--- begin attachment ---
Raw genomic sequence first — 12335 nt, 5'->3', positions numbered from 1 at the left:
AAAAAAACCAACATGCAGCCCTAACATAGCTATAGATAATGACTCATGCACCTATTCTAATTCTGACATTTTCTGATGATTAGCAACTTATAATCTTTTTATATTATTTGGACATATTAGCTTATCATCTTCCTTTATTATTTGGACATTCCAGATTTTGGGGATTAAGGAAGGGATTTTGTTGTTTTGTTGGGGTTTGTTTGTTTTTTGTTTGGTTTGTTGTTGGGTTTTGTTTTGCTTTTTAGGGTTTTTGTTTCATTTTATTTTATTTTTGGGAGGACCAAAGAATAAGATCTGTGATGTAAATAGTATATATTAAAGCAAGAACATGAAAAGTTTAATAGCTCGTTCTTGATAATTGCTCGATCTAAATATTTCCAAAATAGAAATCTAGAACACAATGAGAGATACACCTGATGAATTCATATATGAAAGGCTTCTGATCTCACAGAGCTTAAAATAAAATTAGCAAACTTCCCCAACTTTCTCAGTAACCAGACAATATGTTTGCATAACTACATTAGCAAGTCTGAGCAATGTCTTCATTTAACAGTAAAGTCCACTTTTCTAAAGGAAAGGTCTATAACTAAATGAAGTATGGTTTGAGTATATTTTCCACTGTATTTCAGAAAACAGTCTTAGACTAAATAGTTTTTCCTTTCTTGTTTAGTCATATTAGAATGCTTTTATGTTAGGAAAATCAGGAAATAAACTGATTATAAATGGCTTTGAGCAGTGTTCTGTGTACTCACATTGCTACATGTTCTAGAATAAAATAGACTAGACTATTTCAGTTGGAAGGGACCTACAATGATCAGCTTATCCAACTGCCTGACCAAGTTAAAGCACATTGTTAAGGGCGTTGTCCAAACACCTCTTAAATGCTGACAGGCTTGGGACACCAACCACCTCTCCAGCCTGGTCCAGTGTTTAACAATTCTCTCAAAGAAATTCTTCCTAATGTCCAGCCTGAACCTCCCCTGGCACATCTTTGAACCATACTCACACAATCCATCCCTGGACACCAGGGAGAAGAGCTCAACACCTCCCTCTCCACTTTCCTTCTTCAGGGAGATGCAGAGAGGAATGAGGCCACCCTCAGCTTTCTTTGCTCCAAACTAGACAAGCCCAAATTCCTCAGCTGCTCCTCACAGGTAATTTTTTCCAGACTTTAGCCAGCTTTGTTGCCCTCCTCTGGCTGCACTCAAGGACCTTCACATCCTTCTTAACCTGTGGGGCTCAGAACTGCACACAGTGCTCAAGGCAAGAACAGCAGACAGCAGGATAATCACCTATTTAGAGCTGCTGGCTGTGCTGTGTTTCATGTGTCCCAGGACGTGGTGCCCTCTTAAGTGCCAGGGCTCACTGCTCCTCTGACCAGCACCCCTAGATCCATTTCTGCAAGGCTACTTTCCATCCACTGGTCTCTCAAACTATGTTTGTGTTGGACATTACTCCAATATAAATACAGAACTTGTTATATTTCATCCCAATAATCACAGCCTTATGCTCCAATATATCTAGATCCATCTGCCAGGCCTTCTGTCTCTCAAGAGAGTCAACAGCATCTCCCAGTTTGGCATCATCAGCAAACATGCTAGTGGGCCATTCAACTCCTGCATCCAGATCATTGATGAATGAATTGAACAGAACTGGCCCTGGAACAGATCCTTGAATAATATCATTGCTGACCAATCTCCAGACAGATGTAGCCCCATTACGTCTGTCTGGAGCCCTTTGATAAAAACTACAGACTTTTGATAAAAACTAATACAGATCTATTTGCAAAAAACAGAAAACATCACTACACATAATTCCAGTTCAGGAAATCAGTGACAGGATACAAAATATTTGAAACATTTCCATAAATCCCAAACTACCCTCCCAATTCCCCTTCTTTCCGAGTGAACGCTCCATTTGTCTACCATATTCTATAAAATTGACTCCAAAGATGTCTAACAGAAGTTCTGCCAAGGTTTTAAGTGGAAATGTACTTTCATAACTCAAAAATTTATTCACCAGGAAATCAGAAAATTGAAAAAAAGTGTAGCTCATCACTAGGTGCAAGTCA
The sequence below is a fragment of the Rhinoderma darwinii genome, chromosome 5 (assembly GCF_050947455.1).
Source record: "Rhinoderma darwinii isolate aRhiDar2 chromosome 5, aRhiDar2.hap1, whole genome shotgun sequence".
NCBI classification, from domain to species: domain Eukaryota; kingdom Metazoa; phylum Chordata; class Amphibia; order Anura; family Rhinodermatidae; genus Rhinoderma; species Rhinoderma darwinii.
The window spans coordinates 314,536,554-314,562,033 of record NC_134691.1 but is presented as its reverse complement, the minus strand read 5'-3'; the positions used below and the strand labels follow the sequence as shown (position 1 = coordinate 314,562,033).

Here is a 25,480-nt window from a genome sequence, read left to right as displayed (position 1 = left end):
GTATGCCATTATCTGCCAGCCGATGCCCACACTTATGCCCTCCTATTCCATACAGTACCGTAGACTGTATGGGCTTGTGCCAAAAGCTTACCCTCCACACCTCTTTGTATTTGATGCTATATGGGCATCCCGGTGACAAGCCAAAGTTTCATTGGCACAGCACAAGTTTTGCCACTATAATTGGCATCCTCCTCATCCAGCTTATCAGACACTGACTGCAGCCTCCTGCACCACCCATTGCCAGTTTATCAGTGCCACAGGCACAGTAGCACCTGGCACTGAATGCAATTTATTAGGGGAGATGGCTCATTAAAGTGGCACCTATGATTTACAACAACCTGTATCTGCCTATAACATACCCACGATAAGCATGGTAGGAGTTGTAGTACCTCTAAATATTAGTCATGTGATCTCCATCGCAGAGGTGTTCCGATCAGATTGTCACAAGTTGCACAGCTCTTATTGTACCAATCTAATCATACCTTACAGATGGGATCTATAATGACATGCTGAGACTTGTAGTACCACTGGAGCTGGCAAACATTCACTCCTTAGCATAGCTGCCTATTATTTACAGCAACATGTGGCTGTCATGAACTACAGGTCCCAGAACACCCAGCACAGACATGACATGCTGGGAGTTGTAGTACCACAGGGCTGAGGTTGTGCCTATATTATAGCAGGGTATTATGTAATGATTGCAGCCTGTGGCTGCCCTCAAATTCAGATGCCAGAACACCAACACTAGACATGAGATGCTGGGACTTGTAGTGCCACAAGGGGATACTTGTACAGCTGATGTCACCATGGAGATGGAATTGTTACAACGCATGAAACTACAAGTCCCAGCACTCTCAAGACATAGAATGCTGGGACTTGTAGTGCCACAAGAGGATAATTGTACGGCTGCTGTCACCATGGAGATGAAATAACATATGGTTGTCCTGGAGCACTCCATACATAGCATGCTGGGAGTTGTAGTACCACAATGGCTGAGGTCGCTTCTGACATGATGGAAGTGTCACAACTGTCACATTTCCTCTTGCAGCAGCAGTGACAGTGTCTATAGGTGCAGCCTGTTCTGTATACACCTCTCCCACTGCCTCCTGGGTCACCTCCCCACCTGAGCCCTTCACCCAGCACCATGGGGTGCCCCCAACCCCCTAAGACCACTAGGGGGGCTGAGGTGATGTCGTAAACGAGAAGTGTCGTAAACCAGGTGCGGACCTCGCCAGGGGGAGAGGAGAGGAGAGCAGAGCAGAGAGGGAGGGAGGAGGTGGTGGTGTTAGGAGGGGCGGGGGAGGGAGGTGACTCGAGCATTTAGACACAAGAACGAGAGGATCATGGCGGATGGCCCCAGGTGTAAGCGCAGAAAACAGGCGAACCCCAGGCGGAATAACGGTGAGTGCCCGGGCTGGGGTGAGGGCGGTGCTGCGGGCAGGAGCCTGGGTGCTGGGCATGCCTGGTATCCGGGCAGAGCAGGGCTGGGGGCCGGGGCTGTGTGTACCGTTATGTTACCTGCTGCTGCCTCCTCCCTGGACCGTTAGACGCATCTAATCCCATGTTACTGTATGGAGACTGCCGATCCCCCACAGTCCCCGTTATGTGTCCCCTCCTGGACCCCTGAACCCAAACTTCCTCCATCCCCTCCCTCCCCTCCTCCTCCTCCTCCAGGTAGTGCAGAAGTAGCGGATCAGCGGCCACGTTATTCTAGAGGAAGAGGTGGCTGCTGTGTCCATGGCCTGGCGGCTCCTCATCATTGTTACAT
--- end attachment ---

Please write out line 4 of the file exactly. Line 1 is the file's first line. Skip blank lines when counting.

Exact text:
Source record: "Rhinoderma darwinii isolate aRhiDar2 chromosome 5, aRhiDar2.hap1, whole genome shotgun sequence".